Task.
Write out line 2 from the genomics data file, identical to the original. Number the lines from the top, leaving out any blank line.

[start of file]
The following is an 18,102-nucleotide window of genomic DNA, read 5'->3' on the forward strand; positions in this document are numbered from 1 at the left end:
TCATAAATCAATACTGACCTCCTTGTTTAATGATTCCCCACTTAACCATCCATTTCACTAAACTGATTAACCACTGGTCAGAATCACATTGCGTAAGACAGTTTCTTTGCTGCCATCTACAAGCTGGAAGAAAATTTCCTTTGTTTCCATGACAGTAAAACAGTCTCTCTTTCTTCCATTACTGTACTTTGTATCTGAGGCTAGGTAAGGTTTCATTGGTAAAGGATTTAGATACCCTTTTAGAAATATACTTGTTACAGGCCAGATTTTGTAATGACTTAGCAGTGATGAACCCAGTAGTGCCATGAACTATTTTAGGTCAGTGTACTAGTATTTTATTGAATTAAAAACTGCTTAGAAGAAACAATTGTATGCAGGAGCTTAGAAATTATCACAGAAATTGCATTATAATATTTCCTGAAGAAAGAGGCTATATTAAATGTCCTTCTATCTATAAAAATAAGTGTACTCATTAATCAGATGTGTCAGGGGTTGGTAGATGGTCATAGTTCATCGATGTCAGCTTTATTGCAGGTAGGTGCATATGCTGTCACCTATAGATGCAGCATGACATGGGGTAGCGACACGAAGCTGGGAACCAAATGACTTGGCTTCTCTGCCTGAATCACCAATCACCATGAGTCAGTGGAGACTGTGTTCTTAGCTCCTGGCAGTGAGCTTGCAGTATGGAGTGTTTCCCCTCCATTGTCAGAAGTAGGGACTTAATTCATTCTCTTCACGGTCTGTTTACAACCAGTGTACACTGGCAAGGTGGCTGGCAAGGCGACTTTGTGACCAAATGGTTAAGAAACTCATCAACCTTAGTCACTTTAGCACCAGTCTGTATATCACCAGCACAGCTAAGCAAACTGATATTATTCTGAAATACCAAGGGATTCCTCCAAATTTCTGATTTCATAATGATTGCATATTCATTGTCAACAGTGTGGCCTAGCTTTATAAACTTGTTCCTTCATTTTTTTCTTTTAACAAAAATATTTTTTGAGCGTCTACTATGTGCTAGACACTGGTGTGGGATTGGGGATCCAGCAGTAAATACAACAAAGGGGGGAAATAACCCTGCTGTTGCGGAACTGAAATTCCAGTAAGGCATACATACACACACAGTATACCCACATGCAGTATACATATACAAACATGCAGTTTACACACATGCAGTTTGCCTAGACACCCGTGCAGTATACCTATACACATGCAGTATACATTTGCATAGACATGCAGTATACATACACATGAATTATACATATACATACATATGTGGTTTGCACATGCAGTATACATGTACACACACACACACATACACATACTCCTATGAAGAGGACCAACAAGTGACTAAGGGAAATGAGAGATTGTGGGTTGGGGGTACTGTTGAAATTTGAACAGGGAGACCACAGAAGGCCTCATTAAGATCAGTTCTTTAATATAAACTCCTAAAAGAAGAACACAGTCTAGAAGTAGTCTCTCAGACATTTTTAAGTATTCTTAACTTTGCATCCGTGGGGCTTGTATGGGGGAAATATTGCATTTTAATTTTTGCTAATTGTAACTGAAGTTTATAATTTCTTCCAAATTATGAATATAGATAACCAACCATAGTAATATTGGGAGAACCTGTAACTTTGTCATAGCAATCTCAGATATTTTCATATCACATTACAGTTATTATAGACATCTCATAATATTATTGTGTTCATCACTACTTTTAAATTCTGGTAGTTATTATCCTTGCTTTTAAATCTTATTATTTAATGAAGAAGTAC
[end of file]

TCATAAATCAATACTGACCTCCTTGTTTAATGATTCCCCACTTAACCATCCATTTCACTAAACTGATTAACCACTGGTCAGAATCACATTGCGTAAGACAGTTTCTTTGCTGCCATCTACAAGCTGGAAGAAAATTTCCTTTGTTTCCATGACAGTAAAACAGTCTCTCTTTCTTCCATTACTGTACTTTGTATCTGAGGCTAGGTAAGGTTTCATTGGTAAAGGATTTAGATACCCTTTTAGAAATATACTTGTTACAGGCCAGATTTTGTAATGACTTAGCAGTGATGAACCCAGTAGTGCCATGAACTATTTTAGGTCAGTGTACTAGTATTTTATTGAATTAAAAACTGCTTAGAAGAAACAATTGTATGCAGGAGCTTAGAAATTATCACAGAAATTGCATTATAATATTTCCTGAAGAAAGAGGCTATATTAAATGTCCTTCTATCTATAAAAATAAGTGTACTCATTAATCAGATGTGTCAGGGGTTGGTAGATGGTCATAGTTCATCGATGTCAGCTTTATTGCAGGTAGGTGCATATGCTGTCACCTATAGATGCAGCATGACATGGGGTAGCGACACGAAGCTGGGAACCAAATGACTTGGCTTCTCTGCCTGAATCACCAATCACCATGAGTCAGTGGAGACTGTGTTCTTAGCTCCTGGCAGTGAGCTTGCAGTATGGAGTGTTTCCCCTCCATTGTCAGAAGTAGGGACTTAATTCATTCTCTTCACGGTCTGTTTACAACCAGTGTACACTGGCAAGGTGGCTGGCAAGGCGACTTTGTGACCAAATGGTTAAGAAACTCATCAACCTTAGTCACTTTAGCACCAGTCTGTATATCACCAGCACAGCTAAGCAAACTGATATTATTCTGAAATACCAAGGGATTCCTCCAAATTTCTGATTTCATAATGATTGCATATTCATTGTCAACAGTGTGGCCTAGCTTTATAAACTTGTTCCTTCATTTTTTTCTTTTAACAAAAATATTTTTTGAGCGTCTACTATGTGCTAGACACTGGTGTGGGATTGGGGATCCAGCAGTAAATACAACAAAGGGGGGAAATAACCCTGCTGTTGCGGAACTGAAATTCCAGTAAGGCATACATACACACACAGTATACCCACATGCAGTATACATATACAAACATGCAGTTTACACACATGCAGTTTGCCTAGACACCCGTGCAGTATACCTATACACATGCAGTATACATTTGCATAGACATGCAGTATACATACACATGAATTATACATATACATACATATGTGGTTTGCACATGCAGTATACATGTACACACACACACACATACACATACTCCTATGAAGAGGACCAACAAGTGACTAAGGGAAATGAGAGATTGTGGGTTGGGGGTACTGTTGAAATTTGAACAGGGAGACCACAGAAGGCCTCATTAAGATCAGTTCTTTAATATAAACTCCTAAAAGAAGAACACAGTCTAGAAGTAGTCTCTCAGACATTTTTAAGTATTCTTAACTTTGCATCCGTGGGGCTTGTATGGGGGAAATATTGCATTTTAATTTTTGCTAATTGTAACTGAAGTTTATAATTTCTTCCAAATTATGAATATAGATAACCAACCATAGTAATATTGGGAGAACCTGTAACTTTGTCATAGCAATCTCAGATATTTTCATATCACATTACAGTTATTATAGACATCTCATAATATTATTGTGTTCATCACTACTTTTAAATTCTGGTAGTTATTATCCTTGCTTTTAAATCTTATTATTTAATGAAGAAGTAC